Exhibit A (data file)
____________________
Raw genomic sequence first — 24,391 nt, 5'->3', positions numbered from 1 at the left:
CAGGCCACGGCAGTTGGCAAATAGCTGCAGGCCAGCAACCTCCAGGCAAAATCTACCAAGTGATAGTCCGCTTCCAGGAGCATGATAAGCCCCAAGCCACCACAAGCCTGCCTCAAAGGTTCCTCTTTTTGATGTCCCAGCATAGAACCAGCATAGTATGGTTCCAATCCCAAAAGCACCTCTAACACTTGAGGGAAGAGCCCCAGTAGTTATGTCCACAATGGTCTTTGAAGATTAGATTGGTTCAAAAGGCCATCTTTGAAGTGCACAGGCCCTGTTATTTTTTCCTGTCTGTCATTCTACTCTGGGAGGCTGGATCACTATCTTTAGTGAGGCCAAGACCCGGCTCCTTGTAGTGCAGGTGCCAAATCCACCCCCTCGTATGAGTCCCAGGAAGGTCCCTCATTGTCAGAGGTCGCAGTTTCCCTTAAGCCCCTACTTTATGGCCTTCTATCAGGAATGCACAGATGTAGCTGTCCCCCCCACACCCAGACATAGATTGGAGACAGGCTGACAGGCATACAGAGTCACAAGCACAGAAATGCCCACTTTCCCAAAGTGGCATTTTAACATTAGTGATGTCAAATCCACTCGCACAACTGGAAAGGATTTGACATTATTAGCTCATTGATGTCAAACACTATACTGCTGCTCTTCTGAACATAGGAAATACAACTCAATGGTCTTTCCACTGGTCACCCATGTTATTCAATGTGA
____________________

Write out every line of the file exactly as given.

Raw genomic sequence first — 24,391 nt, 5'->3', positions numbered from 1 at the left:
CAGGCCACGGCAGTTGGCAAATAGCTGCAGGCCAGCAACCTCCAGGCAAAATCTACCAAGTGATAGTCCGCTTCCAGGAGCATGATAAGCCCCAAGCCACCACAAGCCTGCCTCAAAGGTTCCTCTTTTTGATGTCCCAGCATAGAACCAGCATAGTATGGTTCCAATCCCAAAAGCACCTCTAACACTTGAGGGAAGAGCCCCAGTAGTTATGTCCACAATGGTCTTTGAAGATTAGATTGGTTCAAAAGGCCATCTTTGAAGTGCACAGGCCCTGTTATTTTTTCCTGTCTGTCATTCTACTCTGGGAGGCTGGATCACTATCTTTAGTGAGGCCAAGACCCGGCTCCTTGTAGTGCAGGTGCCAAATCCACCCCCTCGTATGAGTCCCAGGAAGGTCCCTCATTGTCAGAGGTCGCAGTTTCCCTTAAGCCCCTACTTTATGGCCTTCTATCAGGAATGCACAGATGTAGCTGTCCCCCCCACACCCAGACATAGATTGGAGACAGGCTGACAGGCATACAGAGTCACAAGCACAGAAATGCCCACTTTCCCAAAGTGGCATTTTAACATTAGTGATGTCAAATCCACTCGCACAACTGGAAAGGATTTGACATTATTAGCTCATTGATGTCAAACACTATACTGCTGCTCTTCTGAACATAGGAAATACAACTCAATGGTCTTTCCACTGGTCACCCATGTTATTCAATGTGA